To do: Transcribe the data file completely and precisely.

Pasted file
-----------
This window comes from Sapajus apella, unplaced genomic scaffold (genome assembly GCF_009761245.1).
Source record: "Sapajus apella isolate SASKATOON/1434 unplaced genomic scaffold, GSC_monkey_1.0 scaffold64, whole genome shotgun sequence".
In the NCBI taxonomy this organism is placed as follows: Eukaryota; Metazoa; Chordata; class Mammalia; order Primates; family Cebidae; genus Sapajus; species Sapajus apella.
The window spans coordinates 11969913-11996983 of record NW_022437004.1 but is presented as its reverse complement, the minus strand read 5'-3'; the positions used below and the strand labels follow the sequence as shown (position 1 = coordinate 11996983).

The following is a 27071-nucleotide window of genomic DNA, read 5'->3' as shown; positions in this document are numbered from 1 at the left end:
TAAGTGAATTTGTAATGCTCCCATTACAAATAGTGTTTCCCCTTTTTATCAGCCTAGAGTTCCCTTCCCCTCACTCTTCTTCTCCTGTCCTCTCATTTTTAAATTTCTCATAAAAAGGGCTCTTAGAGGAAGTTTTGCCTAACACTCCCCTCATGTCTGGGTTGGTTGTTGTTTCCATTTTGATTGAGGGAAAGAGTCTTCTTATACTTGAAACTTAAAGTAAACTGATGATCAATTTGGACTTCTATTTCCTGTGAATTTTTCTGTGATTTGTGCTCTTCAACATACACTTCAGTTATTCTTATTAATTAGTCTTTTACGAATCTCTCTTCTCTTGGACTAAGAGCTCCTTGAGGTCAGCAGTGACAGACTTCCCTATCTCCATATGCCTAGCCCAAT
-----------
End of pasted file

This window comes from Sapajus apella, unplaced genomic scaffold (genome assembly GCF_009761245.1).
Source record: "Sapajus apella isolate SASKATOON/1434 unplaced genomic scaffold, GSC_monkey_1.0 scaffold64, whole genome shotgun sequence".
In the NCBI taxonomy this organism is placed as follows: Eukaryota; Metazoa; Chordata; class Mammalia; order Primates; family Cebidae; genus Sapajus; species Sapajus apella.
The window spans coordinates 11969913-11996983 of record NW_022437004.1 but is presented as its reverse complement, the minus strand read 5'-3'; the positions used below and the strand labels follow the sequence as shown (position 1 = coordinate 11996983).

The following is a 27071-nucleotide window of genomic DNA, read 5'->3' as shown; positions in this document are numbered from 1 at the left end:
TAAGTGAATTTGTAATGCTCCCATTACAAATAGTGTTTCCCCTTTTTATCAGCCTAGAGTTCCCTTCCCCTCACTCTTCTTCTCCTGTCCTCTCATTTTTAAATTTCTCATAAAAAGGGCTCTTAGAGGAAGTTTTGCCTAACACTCCCCTCATGTCTGGGTTGGTTGTTGTTTCCATTTTGATTGAGGGAAAGAGTCTTCTTATACTTGAAACTTAAAGTAAACTGATGATCAATTTGGACTTCTATTTCCTGTGAATTTTTCTGTGATTTGTGCTCTTCAACATACACTTCAGTTATTCTTATTAATTAGTCTTTTACGAATCTCTCTTCTCTTGGACTAAGAGCTCCTTGAGGTCAGCAGTGACAGACTTCCCTATCTCCATATGCCTAGCCCAAT